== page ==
A series of films showing the many extended sounds and tones, percussive and harmonic, capable on the saxophone. A useful guide for any composer or musician.
Quartertones and Microtones
Intervals smaller than a semitone. Notations vary, but the examples shown seem typical of quartertones and raised & lowered inflections. Most quartertones are possible on the sax, but the player will need to prepare them in advance. N.B. there is no fingering for G quarter-sharp.
Playing chords - more than one note at a time. Occasionally composers write all the notes of the chord that they wish to hear and/or provide a fingering diagram which may be above the note or in an appendix. Although specialist manuals often give highly detailed fingerings for chord production, the variability of instruments, players and playing techniques makes it difficult to assume a specific effect from a particular fingering.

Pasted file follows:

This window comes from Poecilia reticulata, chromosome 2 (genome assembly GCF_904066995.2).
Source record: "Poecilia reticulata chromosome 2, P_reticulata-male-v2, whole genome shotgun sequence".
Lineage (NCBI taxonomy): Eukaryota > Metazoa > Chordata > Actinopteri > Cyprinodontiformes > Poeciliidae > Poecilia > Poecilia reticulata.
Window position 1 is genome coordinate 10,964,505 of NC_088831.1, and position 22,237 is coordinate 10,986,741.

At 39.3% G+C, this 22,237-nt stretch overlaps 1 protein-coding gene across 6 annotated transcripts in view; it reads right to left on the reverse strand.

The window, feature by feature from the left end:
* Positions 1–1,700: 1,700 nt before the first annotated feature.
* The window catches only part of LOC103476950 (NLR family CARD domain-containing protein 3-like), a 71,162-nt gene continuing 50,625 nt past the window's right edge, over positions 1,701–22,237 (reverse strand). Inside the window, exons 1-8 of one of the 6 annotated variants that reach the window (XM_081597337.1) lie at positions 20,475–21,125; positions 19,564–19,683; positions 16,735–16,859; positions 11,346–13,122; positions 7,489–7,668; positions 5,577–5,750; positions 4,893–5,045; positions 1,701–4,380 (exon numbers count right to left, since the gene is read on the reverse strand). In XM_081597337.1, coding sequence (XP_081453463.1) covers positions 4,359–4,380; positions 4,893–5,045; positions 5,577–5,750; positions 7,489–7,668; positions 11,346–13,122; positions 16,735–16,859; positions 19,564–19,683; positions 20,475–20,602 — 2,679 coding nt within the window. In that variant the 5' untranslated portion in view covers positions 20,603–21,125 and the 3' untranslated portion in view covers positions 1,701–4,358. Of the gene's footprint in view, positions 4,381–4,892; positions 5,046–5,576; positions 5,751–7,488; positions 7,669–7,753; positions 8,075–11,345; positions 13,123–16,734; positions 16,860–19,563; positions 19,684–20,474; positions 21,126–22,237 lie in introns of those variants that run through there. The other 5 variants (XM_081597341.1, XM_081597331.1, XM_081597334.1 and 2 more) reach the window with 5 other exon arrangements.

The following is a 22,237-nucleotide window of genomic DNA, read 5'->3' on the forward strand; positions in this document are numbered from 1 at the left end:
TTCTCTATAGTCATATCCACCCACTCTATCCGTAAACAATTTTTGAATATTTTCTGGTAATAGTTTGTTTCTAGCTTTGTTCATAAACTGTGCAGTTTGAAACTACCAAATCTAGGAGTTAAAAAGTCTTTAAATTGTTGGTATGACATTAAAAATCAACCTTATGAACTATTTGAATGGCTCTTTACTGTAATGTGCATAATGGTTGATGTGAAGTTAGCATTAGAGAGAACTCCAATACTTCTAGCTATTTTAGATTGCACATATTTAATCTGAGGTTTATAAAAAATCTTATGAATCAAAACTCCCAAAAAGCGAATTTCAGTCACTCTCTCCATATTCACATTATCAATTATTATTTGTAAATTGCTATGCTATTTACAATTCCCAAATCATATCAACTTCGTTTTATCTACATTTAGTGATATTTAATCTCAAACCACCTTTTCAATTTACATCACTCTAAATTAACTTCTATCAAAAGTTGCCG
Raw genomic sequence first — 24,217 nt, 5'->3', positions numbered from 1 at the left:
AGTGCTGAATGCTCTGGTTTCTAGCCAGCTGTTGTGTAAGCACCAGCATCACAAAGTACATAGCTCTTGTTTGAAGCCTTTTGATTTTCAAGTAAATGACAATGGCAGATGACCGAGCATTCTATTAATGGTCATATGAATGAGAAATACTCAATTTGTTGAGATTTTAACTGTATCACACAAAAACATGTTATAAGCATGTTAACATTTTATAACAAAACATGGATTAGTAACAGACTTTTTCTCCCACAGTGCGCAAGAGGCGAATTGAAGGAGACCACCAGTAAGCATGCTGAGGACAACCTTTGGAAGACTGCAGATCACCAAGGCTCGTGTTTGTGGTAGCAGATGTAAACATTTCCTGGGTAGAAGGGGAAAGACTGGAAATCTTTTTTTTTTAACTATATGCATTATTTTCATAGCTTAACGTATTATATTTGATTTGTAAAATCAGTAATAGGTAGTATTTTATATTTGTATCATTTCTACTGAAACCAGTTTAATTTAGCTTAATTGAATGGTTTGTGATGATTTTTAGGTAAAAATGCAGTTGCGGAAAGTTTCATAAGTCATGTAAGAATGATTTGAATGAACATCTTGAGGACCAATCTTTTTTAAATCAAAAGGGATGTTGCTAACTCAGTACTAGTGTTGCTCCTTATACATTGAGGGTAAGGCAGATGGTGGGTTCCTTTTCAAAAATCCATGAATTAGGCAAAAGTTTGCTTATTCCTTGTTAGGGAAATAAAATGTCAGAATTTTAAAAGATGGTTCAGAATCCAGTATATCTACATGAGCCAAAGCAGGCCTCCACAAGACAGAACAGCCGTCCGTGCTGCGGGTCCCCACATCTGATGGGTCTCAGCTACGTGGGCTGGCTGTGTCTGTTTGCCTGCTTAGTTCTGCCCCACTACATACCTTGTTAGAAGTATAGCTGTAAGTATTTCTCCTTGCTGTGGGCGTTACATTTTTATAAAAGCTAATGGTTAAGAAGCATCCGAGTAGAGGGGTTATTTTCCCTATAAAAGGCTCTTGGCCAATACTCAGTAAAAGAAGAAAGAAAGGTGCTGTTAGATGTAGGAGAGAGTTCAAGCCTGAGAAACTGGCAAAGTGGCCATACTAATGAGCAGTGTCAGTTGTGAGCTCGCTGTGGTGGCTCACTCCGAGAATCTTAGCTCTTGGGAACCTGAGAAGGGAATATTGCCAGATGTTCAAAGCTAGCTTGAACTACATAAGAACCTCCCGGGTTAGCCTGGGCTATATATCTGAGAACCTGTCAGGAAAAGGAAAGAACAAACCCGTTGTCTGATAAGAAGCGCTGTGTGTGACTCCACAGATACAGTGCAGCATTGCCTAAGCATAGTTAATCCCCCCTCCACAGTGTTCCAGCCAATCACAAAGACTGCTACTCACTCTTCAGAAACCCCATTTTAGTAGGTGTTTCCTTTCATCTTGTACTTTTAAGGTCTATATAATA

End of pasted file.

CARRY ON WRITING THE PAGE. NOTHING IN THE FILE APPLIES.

Blowing air into the instrument without producing a tone. May be pitched (write verbal instruction above the note) or unpitched. Effective on the saxophone, and a wide range of articulations and dynamics may be used. Pitches may also be specified.
Inserting an object into bell. Mutes do exist for the saxophone but are very rarely used.
Violent release of the tongue, creating a 'slap' as the vacuum is opened. Notation is verbal instruction. This technique is very effective on the baritone.
Clicking instrument keys. Notation: x-shaped noteheads and verbal instruction. Works best on baritone, but effective on all the instruments.